What thoughts and feelings come to my mind and heart when I let God and others down? What do I feel when I see and reflect on the suffering and death of Christ? How do I feel when my love is not returned? Why is God’s love so encompassing?

Focusing on What Comes to Us

Let your feelings and images well up within you. What strikes you the most about the course of your life? What feeling or images come to you more clearly and peacefully?

Talking With Jesus Our Friend

Converse with Jesus as He is right now, right here – your friend. Share what comes from your heart – in a look, a few words, a smile. Talk frankly about the things that you are doing wrong in your life. Talk about grudges, bitterness, your regret, your shame. Ask for his healing and make a plan to start changing things, little by little, day by day.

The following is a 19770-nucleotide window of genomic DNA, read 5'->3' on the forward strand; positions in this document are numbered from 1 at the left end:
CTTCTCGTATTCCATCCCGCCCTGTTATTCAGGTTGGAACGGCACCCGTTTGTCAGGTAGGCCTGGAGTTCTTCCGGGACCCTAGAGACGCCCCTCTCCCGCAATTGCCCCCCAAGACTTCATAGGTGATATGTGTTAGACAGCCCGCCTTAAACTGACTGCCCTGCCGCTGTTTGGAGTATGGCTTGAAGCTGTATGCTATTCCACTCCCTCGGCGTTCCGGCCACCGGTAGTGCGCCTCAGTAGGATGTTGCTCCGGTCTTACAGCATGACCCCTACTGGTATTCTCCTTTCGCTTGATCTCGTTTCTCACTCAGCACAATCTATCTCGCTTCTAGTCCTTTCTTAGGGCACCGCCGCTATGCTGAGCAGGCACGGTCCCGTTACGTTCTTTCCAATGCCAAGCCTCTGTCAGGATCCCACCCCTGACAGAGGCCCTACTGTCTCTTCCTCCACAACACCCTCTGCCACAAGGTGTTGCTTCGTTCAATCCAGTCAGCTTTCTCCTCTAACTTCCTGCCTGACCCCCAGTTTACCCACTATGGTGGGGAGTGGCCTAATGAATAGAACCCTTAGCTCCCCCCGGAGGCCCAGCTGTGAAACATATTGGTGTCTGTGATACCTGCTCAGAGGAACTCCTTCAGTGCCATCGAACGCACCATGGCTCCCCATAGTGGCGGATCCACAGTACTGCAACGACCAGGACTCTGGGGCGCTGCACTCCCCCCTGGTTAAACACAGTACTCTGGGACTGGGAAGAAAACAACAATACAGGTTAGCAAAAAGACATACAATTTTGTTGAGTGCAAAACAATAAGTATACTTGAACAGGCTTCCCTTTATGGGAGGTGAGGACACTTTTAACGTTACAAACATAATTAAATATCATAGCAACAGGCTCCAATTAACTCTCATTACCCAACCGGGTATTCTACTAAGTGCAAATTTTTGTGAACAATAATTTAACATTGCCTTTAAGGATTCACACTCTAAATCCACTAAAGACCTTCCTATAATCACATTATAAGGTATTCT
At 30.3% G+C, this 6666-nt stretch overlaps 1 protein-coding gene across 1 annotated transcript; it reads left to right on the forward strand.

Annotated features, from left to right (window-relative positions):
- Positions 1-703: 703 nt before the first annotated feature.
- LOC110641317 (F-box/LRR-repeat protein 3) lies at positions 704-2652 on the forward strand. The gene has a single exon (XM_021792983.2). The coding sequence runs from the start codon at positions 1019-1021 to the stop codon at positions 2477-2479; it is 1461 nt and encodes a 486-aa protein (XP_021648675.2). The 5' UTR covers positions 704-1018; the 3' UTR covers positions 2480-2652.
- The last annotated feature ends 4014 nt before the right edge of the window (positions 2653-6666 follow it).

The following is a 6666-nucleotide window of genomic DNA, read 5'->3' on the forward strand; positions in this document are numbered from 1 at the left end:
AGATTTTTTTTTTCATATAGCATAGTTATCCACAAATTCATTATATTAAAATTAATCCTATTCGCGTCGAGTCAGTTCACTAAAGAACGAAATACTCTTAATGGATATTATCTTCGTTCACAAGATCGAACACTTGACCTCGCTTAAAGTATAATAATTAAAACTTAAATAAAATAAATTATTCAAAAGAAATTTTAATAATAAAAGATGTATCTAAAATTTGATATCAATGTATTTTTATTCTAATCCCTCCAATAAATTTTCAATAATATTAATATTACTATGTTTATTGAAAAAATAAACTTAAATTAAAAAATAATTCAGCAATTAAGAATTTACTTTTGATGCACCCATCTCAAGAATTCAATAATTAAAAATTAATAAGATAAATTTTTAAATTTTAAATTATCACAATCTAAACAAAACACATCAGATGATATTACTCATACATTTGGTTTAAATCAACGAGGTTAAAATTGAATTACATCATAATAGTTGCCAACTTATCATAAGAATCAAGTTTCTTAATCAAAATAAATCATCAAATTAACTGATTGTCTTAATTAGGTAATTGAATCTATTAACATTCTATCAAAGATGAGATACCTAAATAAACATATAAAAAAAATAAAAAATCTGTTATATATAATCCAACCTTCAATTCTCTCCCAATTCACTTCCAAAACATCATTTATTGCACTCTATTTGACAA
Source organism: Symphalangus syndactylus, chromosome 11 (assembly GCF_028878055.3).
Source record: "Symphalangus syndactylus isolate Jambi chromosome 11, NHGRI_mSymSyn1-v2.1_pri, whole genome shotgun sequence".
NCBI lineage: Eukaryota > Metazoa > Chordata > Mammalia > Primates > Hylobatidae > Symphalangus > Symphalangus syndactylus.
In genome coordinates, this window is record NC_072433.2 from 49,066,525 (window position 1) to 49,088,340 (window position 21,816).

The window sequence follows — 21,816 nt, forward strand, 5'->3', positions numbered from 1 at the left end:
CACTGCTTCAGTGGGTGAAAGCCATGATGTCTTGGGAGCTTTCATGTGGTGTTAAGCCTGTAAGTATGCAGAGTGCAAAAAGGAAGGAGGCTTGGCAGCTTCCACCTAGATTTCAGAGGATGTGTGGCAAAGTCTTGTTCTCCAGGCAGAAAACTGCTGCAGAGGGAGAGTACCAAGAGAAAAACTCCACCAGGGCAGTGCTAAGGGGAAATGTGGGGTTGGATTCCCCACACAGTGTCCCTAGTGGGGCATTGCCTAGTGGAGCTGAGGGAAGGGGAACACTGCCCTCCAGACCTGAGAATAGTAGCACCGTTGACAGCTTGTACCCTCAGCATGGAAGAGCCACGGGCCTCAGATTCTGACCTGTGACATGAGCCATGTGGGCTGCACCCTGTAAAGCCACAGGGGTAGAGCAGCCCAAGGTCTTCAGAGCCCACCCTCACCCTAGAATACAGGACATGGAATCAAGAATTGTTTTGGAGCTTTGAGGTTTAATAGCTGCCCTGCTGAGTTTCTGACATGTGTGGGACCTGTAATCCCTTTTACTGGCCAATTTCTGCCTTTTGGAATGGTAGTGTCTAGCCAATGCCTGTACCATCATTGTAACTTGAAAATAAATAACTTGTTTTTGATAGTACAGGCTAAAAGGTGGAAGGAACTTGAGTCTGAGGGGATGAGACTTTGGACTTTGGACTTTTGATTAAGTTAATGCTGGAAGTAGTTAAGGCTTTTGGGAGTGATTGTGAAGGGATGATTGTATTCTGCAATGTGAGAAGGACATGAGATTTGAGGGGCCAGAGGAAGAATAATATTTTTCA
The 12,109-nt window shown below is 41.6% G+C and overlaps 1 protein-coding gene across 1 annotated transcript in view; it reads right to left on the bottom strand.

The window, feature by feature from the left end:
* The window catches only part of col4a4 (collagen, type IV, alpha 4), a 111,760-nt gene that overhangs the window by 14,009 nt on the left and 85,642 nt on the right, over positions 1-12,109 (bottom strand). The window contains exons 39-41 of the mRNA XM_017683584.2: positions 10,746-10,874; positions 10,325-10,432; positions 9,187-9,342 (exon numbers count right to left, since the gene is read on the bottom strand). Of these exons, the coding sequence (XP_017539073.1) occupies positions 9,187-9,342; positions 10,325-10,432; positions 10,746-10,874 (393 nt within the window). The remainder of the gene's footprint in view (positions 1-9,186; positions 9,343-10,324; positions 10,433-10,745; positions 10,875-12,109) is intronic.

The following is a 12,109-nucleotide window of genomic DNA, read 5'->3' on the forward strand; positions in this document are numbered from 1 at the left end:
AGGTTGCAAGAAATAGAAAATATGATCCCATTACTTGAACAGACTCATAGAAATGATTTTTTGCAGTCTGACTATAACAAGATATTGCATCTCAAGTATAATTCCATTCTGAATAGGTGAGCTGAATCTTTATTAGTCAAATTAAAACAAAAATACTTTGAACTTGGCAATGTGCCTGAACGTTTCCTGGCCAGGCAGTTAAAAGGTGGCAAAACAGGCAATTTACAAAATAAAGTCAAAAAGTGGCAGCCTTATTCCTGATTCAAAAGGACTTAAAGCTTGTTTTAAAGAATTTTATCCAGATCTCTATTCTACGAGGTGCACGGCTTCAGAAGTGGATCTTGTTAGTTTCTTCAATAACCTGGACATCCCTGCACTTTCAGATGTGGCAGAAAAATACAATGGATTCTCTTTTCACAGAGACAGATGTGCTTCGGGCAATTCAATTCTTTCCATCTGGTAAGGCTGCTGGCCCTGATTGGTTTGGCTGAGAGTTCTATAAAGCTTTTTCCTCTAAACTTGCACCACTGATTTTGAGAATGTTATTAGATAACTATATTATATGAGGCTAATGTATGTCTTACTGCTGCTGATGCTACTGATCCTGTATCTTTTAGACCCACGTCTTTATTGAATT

Jesus, your love and your grace are enough for me. Let nothing come between us.

Concluding Prayer

St. Ignatius, you signed your letters “pobre de bondad,” poor in goodness, and called yourself a pilgrim. Please pray for me to be open to what God is calling me to do to announce and build up the kingdom. Transform my petitions into questions of discernment and pray for us to remember that all of our true needs and desires are already known to God. Pray that I be taken beyond my wants, beyond my fears, from death into life.

In your writings and by your example we are reminded to pray for the Church and the Holy Father, for all who dwell in darkness and for the millions lacking food, water, and other necessities. We join our prayer with yours for true openness so that we can contemplate the Divine presence in all things and praise, reverence and serve God Our Lord in action.Pray for us to have the courage to meet and to serve the Lord Jesus in the poor and the suffering.